When I moved to the US, I knew we’d be moving again in three years. We arrived with no local credit history and therefore needed to rent rather than buy. It was our long term goal to stay for at least ten years and once our credit score was reasonable, buy our own place. I kept the good boxes from our relocation and started hoarding every sheet of bubble wrap and packing peanut. I had done a little research and the cost of getting someone else to move us was the wrong side of $10k. I would self pack and self move.

Last April, we picked up the keys and had three months overlap. The new place is old and needs a lot of work, so I started travelling back and forth twice a week filling the car with boxes. I did a total of eight trips but we still had a lot of stuff, big pieces of furniture and plants, so the final remove would require two 20ft U-Haul vans. Then over the course of two weekends, the four of us spent long 14 hour days packing, driving, unpacking. I’ve just looked through my finances and I spent a grand total of $724.39 including gas, insurance and tolls for the trucks, 12 rolls of packing tape and a set of shoulder dolly moving straps. That does not  include the cost of my twice weekly commutes as I was doing that anyway. I didn’t spend a bean on packing materials or boxes.

When we arrived to pick up the first truck, they had upgraded me to a 27 footer which is scarily big! They also gave me a decent refund for the inconvenience. We still managed to fill it and the 20 footer the following weekend because I decided to move all my compost and 56 bags of dirt I had grown potatoes in the previous year. (Note to self - do not ever move dirt ever again). The extra capacity also meant I could move more plants that i had intend to leave behind.

It was an interesting experience, bloody hard work. A month later, every box is unpacked and the only casualties are a wine glass and a missing bolt from a bed. So here are the pictures.


First trip with full car and dog - I became an expert at packing tetris


Car trip boxes


Day before the first move with everything ready for the van. I roughly mapped out the vans foot print so loading would be done in the correct order.




Order confirmations with dates and pickup / drop off locations


Inside the 27 footer. Dog didn’t want to be left behind!


Relief that they hadn’t upgraded us a second time!


The 20 footer full to the brim


Saying goodbye to our lovely neighbours


Unloading the 20 footer


Monster truck?


Final drop off - a 20 and 27 foot truck side by side.
Staff note (Mike Haasl) :

Great job Edward!  Certifier discussions are going on behind the scenes and we hope to get a number figured out but it might take a couple weeks.  This one is a bit odder than the average oddball!

Staff note (Edward Norton) :

Cheers all . . . Looking forward to the outcome either way. Even if I get no points, I’m sure Otis would approve.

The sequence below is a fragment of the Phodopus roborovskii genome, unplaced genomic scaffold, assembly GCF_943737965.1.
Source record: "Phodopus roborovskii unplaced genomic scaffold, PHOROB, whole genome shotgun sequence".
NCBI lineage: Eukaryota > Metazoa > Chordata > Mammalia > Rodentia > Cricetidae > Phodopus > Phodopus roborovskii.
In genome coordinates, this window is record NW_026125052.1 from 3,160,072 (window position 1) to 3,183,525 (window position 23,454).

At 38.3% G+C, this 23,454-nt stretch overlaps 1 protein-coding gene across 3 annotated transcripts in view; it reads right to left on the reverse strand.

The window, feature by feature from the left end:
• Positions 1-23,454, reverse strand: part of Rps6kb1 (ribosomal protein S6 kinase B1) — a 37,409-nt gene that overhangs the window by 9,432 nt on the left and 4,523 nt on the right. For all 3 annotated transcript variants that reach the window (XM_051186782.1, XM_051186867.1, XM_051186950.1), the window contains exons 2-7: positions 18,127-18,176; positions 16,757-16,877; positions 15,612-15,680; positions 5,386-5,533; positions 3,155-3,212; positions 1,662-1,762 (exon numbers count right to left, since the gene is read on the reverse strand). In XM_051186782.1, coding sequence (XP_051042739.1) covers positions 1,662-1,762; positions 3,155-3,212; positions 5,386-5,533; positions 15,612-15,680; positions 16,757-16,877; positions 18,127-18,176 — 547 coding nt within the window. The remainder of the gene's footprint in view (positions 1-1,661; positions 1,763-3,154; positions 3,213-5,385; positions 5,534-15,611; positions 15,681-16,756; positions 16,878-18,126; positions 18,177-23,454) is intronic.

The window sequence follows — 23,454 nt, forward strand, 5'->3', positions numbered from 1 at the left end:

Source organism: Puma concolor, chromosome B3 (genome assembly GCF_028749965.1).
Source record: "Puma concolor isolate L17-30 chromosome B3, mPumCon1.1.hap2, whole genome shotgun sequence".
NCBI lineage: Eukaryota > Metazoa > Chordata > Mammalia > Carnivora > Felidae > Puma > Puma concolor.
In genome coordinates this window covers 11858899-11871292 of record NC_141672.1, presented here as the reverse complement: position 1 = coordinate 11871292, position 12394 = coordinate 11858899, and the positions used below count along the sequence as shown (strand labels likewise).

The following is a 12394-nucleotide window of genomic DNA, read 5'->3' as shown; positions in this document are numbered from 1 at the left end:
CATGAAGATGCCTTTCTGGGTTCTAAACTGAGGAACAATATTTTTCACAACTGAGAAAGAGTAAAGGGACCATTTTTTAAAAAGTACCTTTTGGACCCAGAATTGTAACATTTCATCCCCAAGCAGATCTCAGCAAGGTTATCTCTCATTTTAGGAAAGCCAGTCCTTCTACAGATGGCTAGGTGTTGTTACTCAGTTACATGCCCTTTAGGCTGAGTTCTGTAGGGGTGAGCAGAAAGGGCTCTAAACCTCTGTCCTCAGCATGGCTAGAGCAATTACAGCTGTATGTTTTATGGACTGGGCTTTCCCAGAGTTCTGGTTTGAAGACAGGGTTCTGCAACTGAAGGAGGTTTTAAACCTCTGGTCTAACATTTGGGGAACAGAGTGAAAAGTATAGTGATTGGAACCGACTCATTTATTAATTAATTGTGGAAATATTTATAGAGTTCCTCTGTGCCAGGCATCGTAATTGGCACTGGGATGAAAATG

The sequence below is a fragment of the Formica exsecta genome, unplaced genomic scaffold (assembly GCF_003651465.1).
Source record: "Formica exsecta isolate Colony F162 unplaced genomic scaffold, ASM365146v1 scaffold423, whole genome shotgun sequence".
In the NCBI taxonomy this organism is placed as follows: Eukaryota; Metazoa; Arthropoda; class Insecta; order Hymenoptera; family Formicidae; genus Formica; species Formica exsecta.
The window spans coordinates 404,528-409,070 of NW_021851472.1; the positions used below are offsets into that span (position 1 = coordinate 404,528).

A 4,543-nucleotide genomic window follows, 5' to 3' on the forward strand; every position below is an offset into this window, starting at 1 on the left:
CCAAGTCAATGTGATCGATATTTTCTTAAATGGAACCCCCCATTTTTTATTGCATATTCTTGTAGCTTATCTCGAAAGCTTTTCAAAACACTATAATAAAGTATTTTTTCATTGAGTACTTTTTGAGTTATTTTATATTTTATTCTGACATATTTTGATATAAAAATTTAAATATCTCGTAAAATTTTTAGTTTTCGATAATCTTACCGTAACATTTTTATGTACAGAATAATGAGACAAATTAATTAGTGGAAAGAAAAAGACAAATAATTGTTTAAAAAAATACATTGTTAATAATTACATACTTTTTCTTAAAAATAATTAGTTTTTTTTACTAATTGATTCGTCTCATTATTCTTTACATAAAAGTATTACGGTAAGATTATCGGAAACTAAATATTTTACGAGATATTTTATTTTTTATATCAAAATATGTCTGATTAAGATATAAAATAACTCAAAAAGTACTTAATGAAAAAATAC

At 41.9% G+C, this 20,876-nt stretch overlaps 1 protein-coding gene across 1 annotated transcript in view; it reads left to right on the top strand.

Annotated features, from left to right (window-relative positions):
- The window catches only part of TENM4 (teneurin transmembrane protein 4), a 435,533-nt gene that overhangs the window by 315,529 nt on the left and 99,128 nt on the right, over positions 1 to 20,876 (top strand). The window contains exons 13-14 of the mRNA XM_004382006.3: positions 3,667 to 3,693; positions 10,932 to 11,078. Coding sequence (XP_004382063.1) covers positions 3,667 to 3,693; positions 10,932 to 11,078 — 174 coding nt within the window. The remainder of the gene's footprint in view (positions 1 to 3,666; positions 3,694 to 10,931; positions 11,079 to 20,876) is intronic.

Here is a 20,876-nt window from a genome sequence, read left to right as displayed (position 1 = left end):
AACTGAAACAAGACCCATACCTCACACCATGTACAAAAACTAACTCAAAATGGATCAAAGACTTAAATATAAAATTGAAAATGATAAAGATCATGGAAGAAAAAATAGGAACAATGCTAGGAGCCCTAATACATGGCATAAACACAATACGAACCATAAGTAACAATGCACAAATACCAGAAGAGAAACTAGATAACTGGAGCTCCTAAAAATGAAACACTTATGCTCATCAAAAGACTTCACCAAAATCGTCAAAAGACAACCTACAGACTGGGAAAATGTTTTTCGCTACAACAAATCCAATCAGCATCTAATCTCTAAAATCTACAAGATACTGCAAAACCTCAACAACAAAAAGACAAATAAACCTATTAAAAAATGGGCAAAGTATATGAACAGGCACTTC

Staff note (gir bot) :

Someone approved this submission.
Note: one point.  99% piano factor.

 
gardener
Posts: 1241
Location: Japan, roughly zone 9b - wet and warm climate
539
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Edward Norton wrote:Adding sunshade to help keep the house cool



Are you familiar with green curtains? You plant a vining broad leafed plant (often some cucurbit) to climb and shade the space, also taking advantage of the usually high sun exposure and vertical growing space.

Could be a good combo in the future!

 
pollinator
Posts: 342
Location: Pembrokeshire, UK
233
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I recently restored my old "Beryl" bench grinder, made by Rainville Engineering Co. I estimate that it is more than 50 years old but it may be as old as 80 years. The castings are much more substantial than a modern grinder and there is a lot more copper in the motor - meaning, I think, more torque for the rated power.

I bought it for £50 from an old farm workshop. It came with some grinding wheels that are too big for it so I've had to spend another £21 on new abrasives. The wiring was perished, the paint flaking and some of the bare metal components heavily oxidised.

I stripped down the grinder (harder than it sounds, the nuts holding on the wheels were stuck fast) then tested and attached new wires to the motor coils. After this came the long process of removing rust and oxides, priming and then painting each component to protect it. The cast iron and steel components were de-rusted in white vinegar. The aluminium castings had wire brushes and wire wool used on them. I used different primers for each metal, as appropriate. Some components were finished with high heat stove paint, as I had some kicking around and I felt it might protect the paint against the grinding sparks. The main castings, guards and motor case were painted using green enamel paint as it is durable and I liked the colour.